Yet Mitchell, who runs Mitchell Motors, a first-rate historic body shop off the A303 in Wiltshire, admits he’s never worked on an Elite, but this example just found its way into his hands. It was originally delivered to The Chequered Flag and after three years was purchased in Guildford by John Renshaw, not a racer in the strictest sense, but from the accounts of his wife Brigitte, a pretty serious driver all the same. The two were courting at the time of the purchase and the little Viking on the dash was a present “and protectorate” from her to him. He drove the car as a company car, taking holidays and continental tours in it, although passenger comfort seemed to take a back seat, as Brigitte writes, “down to Italy, in searing heat of 40 degrees, heater running of course to keep the engine cool, but going over the glacial Gross Glockner, the heater had to be turned off to keep the engine warm!” Renshaw must have been a decent enough engineer though, for he kept 3 HAU for almost 50 years, acquiring a spare engine on the way. Eight years ago it was sold to a friend of Mitchell, who loved the originality and the car’s history, but he didn’t use it, so after some persuasion, Mitchell enticed it out of his hands last year.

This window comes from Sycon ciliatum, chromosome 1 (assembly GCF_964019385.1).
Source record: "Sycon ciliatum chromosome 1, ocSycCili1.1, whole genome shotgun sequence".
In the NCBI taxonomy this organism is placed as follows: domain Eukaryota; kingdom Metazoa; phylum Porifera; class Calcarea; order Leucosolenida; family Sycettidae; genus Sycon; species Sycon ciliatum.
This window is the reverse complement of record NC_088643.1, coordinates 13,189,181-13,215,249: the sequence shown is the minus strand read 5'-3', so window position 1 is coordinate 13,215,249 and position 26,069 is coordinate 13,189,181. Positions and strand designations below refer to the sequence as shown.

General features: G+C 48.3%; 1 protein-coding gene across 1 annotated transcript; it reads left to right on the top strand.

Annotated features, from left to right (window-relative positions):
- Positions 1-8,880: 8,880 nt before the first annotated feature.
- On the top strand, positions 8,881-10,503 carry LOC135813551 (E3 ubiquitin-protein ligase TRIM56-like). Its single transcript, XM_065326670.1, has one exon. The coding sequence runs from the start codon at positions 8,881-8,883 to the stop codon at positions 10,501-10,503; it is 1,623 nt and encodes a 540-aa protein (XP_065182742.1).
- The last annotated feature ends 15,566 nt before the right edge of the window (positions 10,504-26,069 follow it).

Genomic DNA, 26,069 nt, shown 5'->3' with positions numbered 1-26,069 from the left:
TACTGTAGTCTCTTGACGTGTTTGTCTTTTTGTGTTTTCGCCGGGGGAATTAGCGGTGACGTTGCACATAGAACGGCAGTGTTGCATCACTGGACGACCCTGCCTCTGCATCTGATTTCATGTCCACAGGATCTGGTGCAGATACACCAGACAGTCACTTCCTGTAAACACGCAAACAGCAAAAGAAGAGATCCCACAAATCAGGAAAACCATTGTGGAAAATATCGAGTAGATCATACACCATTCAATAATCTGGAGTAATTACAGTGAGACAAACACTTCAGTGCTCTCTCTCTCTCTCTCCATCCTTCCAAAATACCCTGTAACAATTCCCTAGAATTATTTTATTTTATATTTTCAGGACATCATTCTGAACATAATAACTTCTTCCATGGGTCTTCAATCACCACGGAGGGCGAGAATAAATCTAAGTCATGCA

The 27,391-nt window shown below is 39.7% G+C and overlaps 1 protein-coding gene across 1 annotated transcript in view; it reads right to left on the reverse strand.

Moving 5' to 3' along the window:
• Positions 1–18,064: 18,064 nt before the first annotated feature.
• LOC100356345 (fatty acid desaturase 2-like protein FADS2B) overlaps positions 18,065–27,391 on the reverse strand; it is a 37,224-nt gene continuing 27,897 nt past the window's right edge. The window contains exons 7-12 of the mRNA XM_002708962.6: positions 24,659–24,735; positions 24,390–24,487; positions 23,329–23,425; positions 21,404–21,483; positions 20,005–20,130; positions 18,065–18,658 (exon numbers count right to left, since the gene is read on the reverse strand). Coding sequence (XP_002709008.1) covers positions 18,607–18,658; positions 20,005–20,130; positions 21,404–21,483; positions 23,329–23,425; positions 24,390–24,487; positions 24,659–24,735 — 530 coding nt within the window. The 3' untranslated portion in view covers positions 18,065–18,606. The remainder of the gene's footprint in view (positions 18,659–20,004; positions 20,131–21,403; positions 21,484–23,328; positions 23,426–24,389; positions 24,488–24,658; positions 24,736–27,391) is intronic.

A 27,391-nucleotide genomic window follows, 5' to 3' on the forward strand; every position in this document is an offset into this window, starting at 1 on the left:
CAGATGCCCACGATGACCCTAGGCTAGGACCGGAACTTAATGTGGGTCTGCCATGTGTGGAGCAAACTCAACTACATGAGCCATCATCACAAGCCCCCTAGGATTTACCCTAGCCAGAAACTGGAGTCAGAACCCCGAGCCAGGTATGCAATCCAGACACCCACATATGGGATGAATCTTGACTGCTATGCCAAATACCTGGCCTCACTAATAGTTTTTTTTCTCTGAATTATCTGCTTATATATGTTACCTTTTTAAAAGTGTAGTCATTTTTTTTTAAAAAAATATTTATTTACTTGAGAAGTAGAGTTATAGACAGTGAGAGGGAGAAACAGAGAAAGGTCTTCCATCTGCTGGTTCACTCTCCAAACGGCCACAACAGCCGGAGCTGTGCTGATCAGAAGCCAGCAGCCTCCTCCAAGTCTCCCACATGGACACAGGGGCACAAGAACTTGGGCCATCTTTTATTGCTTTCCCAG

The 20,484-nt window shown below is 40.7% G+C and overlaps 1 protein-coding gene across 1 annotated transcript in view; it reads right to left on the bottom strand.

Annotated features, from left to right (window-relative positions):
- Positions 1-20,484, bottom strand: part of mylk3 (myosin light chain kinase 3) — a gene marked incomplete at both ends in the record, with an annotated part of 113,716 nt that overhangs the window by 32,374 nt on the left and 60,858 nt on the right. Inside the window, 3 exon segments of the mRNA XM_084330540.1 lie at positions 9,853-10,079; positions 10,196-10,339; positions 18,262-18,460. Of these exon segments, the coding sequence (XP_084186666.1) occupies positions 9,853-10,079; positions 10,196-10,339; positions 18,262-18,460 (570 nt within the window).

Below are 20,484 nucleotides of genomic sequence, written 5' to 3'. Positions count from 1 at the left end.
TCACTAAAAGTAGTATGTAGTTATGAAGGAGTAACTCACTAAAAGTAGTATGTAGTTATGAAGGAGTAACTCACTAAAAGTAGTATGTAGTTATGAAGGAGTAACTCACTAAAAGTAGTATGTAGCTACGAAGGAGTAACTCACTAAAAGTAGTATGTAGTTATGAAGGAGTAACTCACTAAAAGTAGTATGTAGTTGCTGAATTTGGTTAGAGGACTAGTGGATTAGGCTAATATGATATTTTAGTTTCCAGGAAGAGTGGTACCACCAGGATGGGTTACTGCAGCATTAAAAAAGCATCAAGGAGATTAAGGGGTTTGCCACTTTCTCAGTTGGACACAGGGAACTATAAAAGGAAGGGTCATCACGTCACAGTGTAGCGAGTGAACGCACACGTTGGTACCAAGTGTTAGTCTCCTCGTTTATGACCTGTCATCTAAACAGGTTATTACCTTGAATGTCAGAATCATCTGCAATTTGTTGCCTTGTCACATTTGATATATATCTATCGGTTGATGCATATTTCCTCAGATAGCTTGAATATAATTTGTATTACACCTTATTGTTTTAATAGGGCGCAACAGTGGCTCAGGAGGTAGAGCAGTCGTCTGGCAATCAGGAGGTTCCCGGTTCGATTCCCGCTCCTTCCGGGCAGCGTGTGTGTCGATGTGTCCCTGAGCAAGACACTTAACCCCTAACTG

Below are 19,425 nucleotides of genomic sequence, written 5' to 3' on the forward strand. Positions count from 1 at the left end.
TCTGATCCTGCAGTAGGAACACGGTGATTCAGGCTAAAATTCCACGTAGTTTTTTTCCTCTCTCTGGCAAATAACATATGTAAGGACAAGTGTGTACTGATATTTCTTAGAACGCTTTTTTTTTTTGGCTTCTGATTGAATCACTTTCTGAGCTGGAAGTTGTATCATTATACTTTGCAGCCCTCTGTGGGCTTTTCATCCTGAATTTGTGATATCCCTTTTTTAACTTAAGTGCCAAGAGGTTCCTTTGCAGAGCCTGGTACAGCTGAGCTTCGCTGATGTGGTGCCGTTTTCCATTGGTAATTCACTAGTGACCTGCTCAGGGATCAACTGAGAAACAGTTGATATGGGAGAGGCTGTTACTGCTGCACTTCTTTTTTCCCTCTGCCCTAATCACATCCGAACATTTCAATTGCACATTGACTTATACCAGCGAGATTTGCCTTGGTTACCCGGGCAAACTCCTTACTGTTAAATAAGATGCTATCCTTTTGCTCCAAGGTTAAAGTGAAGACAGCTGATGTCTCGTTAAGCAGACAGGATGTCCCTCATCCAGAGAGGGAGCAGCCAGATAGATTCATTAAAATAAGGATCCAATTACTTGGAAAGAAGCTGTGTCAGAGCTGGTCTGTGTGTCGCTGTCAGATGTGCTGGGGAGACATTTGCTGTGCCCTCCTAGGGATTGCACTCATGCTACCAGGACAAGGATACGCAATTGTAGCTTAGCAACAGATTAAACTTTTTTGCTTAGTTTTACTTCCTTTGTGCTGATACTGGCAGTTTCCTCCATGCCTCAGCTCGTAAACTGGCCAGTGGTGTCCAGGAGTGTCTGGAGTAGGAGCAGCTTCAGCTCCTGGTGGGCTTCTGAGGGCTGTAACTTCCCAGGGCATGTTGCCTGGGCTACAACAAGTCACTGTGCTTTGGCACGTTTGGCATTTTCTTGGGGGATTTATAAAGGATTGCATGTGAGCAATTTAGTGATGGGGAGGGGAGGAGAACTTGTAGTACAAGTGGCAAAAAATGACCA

“I rebuilt the brake system, took out the fuel tank and cleaned it and the carburetors,” he said. “I want to run it in the Fifties race series, where I’d seen that Elites do really well. They seem very controllable and fast; in fact, the only accidents they get involved with are those they catch up with in the corners, as they’re so fast through the turns.”
Spin that key and the 1216cc FWE Coventry Climax bursts into cantankerous life and the gear lever buzzes in sympathy. This car fits you like bath water, the red bucket seats curve round the spine and the wheel sits in your lap. The rev counter flutters up and down and the world outside starts to look rather more like a race track than it did five minutes ago. Brigitte Renshaw admits that her husband had many a scrape with the police back in the day, even resorting once to pulling into a side road and draping a blanket over the rear lamps.